In your own work, rather than simply looking at your overall progress on a project, set smaller daily quotas.

If your goal is especially complex, a quota can be easier to hit than a goal. For example, if you’re writing a book, you could change your progress from “write a chapter” to “write 1,000 words.”

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3. Use Technology To Track Progress On Specific Goals And Projects Actively

One of the hardest parts about tracking progress is actually actively tracking it. Most methods require you to be conscious of what you’re working on, when, and for how long. Yet it’s all too easy for you to forget to keep track and lose the benefits of tracking your progress anyways.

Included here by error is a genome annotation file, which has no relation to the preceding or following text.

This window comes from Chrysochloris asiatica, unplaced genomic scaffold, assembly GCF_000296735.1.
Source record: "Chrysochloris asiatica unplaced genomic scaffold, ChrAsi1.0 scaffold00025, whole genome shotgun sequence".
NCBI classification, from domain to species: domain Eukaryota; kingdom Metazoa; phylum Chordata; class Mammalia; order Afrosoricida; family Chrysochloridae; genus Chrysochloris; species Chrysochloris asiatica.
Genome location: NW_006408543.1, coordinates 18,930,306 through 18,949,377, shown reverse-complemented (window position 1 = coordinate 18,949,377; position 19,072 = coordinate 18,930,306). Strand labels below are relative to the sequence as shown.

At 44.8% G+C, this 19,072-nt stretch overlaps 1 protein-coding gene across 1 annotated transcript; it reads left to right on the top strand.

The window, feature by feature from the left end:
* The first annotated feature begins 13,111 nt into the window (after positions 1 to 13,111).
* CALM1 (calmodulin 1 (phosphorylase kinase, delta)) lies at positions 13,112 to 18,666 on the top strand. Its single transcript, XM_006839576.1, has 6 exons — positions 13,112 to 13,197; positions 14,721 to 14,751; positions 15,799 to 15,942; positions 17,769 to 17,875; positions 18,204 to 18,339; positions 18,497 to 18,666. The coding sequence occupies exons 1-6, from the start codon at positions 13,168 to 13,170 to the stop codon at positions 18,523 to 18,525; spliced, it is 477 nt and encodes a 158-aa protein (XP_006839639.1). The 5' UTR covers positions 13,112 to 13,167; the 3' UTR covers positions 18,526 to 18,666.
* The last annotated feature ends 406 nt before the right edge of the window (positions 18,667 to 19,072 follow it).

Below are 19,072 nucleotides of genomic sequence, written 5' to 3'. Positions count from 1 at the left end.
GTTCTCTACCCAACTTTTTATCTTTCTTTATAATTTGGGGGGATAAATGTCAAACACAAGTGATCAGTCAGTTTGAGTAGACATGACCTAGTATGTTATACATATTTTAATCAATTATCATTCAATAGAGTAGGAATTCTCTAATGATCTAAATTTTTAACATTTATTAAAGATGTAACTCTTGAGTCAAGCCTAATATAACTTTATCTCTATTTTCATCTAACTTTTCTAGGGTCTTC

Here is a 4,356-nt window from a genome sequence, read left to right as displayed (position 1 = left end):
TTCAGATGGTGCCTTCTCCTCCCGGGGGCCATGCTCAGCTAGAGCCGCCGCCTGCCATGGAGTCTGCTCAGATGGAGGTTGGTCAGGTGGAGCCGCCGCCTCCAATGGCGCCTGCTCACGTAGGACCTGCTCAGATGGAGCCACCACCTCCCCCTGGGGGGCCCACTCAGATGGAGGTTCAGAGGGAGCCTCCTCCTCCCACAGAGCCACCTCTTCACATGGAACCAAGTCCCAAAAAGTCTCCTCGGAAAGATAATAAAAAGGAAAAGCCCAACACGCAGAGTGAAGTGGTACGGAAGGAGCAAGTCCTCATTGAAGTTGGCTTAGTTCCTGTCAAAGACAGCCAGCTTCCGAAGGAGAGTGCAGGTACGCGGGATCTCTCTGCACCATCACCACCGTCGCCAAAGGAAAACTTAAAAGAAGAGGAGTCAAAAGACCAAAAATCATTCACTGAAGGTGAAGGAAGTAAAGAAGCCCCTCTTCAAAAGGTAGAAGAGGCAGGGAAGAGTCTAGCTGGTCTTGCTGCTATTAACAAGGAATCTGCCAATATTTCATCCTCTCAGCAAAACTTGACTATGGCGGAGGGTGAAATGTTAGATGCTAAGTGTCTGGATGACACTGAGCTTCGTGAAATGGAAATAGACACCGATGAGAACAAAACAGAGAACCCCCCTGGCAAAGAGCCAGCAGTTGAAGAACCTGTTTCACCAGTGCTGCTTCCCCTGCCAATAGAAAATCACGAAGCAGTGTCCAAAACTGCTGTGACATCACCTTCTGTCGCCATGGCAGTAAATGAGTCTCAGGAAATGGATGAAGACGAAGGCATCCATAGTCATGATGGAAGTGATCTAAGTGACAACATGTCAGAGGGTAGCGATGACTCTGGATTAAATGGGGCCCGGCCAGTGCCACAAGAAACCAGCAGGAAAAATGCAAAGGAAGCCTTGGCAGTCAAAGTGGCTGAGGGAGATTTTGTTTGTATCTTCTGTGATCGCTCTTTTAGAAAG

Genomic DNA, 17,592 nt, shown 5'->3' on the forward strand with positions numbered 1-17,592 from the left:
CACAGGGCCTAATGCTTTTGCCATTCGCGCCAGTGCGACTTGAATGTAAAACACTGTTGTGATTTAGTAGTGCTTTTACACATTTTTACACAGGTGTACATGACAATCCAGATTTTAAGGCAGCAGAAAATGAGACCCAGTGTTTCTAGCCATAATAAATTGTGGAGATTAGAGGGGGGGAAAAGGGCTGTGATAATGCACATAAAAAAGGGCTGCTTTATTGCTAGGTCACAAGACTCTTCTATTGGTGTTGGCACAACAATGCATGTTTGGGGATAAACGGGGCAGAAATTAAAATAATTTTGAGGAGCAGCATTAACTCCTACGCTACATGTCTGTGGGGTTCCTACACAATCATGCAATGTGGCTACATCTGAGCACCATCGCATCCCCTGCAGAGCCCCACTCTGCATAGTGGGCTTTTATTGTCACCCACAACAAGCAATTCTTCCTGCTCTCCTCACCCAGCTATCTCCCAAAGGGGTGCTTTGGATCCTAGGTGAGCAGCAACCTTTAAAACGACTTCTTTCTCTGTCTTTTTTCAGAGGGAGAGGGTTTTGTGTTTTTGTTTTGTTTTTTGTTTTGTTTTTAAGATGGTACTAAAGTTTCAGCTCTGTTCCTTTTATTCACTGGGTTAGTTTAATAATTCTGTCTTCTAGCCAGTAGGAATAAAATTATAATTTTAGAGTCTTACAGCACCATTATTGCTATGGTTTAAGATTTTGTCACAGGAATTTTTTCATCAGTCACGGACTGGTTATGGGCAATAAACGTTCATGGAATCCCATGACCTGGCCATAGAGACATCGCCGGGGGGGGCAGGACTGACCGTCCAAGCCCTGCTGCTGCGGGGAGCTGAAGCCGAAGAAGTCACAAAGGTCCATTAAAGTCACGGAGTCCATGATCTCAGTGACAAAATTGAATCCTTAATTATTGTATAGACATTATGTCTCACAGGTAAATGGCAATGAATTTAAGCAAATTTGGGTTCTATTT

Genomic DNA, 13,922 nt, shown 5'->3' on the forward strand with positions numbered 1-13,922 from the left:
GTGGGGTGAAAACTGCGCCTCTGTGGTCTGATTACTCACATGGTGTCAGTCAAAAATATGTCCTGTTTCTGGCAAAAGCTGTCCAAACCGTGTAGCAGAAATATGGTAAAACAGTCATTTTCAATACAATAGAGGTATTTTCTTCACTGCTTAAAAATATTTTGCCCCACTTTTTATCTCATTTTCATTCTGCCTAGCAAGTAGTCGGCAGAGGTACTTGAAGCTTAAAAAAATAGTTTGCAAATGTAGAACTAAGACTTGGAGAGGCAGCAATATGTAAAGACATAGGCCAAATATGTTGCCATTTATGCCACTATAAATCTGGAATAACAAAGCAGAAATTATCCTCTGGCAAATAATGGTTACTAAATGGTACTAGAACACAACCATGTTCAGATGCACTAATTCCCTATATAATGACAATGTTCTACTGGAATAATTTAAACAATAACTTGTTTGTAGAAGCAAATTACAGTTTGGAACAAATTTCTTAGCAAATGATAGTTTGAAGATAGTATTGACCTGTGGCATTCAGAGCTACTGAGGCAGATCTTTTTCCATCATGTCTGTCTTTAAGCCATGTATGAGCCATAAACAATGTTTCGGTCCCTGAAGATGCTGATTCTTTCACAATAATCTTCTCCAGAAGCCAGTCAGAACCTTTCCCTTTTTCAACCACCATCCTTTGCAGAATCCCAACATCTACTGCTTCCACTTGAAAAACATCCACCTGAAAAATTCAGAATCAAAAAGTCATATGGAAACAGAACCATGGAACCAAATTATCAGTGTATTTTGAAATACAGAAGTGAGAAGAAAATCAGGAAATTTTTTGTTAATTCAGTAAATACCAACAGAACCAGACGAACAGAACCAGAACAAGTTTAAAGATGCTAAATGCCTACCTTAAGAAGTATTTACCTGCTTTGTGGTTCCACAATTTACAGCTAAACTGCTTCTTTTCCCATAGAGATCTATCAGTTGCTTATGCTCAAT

RescueTime works in the background, meaning it automatically tracks the progress you make each day. You can even set daily goals and get an alert when you hit it. For example, I have a RescueTime Goal set for spending three hours every day writing.

Every day, I can see whether or not I’ve hit that goal, or get a hit of motivation when I get my pop-up notification saying I reached it. I can also look back over a longer time frame to see how often I’ve hit that goal and made progress.

Streaks are incredibly powerful psychological tools. The longer we maintain one, the more pressure we feel to keep up with it. By seeing my productivity streak in RescueTime, I’m more motivated to keep going and hit my progress goal for the day.

My monthly writing progress tracked on RescueTime.

4. Track Your Metrics On A Calendar

If you prefer to track your progress by hand, you can track it on your calendar.